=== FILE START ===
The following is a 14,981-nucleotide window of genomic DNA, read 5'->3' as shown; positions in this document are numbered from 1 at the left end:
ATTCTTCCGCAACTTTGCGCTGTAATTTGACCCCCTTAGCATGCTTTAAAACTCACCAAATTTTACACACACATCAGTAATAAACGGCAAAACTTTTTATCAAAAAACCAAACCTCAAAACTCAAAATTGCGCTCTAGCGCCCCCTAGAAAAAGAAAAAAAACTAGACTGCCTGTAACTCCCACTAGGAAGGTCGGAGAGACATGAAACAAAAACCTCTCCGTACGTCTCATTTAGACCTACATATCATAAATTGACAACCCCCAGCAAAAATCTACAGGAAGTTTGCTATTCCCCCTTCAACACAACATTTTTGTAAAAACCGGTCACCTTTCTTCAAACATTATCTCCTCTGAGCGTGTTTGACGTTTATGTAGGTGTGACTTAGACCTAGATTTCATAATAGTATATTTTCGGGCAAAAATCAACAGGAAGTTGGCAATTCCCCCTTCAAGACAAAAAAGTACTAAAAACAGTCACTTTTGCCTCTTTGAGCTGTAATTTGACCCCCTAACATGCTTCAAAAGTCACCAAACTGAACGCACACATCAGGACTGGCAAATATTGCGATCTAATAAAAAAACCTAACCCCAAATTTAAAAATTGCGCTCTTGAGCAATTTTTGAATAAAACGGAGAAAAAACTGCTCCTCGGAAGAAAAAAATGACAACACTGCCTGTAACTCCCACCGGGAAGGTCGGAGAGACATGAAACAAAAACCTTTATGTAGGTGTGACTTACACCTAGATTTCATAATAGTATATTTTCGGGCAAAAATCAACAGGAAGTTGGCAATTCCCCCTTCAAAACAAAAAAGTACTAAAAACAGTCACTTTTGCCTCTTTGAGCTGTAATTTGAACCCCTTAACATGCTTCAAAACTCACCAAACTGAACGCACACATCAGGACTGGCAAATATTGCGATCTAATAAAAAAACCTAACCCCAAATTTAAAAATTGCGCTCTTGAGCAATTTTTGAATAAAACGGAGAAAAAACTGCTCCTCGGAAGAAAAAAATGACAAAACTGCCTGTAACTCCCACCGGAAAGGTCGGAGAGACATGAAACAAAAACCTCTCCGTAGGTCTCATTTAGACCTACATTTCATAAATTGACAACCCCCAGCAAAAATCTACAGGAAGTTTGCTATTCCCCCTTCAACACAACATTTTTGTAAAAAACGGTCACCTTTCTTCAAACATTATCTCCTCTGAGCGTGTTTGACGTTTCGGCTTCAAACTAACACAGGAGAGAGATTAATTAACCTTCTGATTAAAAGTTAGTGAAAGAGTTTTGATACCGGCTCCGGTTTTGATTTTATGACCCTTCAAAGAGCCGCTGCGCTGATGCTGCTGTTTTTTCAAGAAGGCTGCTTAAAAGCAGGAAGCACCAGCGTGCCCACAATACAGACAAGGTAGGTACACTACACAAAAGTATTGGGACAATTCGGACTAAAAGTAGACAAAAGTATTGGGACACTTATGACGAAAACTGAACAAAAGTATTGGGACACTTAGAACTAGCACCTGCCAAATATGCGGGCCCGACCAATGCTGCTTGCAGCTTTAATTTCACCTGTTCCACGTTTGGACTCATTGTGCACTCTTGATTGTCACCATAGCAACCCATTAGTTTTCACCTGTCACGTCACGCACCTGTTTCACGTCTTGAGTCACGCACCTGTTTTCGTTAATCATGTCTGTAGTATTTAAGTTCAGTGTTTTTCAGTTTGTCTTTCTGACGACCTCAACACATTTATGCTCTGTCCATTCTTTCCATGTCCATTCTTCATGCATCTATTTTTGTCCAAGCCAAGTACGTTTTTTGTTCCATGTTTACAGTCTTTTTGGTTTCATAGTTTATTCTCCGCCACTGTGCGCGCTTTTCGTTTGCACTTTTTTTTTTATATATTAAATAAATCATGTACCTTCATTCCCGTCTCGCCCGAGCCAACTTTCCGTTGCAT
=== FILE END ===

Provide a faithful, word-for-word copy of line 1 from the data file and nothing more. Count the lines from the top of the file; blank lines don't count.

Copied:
The following is a 14,981-nucleotide window of genomic DNA, read 5'->3' as shown; positions in this document are numbered from 1 at the left end: